Generally, AP centers in a lane. It would be desirable in some lanes to shift off the center. For example, in the fast lane, with a barrier on the left, it may be smart to move to the left of the lane by a foot or so to give more room between you and vehicles in the adjacent lane.
In addition, when in a center lane, perhaps adjust depending on vehicles around you, to put a bit more space between you and an adjacent vehicle.
a) When there are two lanes in one direction, and there is a large or oversized vehicle/truck, in the lane beside you. In this case, the car knows this and should keep the car closer to the other side of your lane. This way, if the truck does move into your lane, you already have some extra safety margin and hence time to react. This is how a smart human driver would drive. That is, if there is a truck on my right, the car should position itself in my lane, say 1 foot away from the left-hand lane line, leaving say 3 feet to the car’s right-hand lane line (further away from the truck). There have been many cases in my car when the car will try and stay in the middle of the lane (but this fluctuates) and at times goes very close (within 1-2 feet) of a truck in the lane next to me. I always keep away from trucks as it doesn’t take much for them to move about on a windy day, and into your lane suddenly.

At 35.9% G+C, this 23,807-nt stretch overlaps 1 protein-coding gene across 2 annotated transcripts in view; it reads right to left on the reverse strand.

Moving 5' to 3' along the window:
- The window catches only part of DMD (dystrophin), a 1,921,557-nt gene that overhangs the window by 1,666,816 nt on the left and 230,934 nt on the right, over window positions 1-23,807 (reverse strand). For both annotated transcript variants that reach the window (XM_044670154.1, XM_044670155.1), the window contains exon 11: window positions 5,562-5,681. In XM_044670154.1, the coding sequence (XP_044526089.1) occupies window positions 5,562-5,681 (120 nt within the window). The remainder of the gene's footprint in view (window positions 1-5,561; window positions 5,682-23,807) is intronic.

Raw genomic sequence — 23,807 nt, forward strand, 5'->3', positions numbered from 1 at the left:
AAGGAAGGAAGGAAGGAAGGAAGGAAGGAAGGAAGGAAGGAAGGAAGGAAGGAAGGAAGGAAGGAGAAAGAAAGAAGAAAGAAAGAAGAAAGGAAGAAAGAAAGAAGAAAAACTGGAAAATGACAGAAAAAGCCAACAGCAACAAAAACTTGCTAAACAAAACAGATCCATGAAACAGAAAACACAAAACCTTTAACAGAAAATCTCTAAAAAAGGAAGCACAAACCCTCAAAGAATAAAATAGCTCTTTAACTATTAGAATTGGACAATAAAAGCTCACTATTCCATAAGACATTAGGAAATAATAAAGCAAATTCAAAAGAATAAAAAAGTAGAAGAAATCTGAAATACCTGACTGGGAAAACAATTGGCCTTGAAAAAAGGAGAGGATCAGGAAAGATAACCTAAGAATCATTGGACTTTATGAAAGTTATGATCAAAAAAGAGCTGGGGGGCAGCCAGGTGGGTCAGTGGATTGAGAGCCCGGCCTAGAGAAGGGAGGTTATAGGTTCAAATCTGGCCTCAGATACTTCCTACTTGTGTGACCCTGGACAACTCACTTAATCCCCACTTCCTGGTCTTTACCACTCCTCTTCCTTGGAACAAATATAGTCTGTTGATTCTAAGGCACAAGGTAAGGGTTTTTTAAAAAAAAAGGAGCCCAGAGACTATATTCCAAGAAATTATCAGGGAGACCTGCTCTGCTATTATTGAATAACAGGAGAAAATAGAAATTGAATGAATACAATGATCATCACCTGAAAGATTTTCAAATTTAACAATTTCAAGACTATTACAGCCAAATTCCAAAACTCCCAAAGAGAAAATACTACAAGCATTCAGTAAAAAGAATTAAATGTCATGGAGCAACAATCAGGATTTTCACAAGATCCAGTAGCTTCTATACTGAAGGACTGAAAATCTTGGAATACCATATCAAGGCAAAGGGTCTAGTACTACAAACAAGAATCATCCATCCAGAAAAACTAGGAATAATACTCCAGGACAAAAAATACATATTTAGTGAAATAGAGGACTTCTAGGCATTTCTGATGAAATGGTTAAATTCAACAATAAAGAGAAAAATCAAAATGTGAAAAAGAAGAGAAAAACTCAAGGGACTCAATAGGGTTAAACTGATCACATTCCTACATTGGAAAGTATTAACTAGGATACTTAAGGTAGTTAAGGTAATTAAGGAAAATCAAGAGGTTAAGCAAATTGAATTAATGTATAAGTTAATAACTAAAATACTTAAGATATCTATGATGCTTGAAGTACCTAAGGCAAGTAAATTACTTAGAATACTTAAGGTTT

b) When you are going around a slight left corner or bend in the road, it would save a bit of energy to preference (slightly) the left-hand side of the lane.
c) When you are driving in one lane and the other lane is on-coming traffic, it is safer to preference the other side of your lane so that there is again more margin for error if the on-coming driver loses concentration. We all sometimes see on-coming cars veer into our lanes slightly, and by preferencing the edge of our lane (further way) we have more time to react/move over or honk the horn, etc. if required.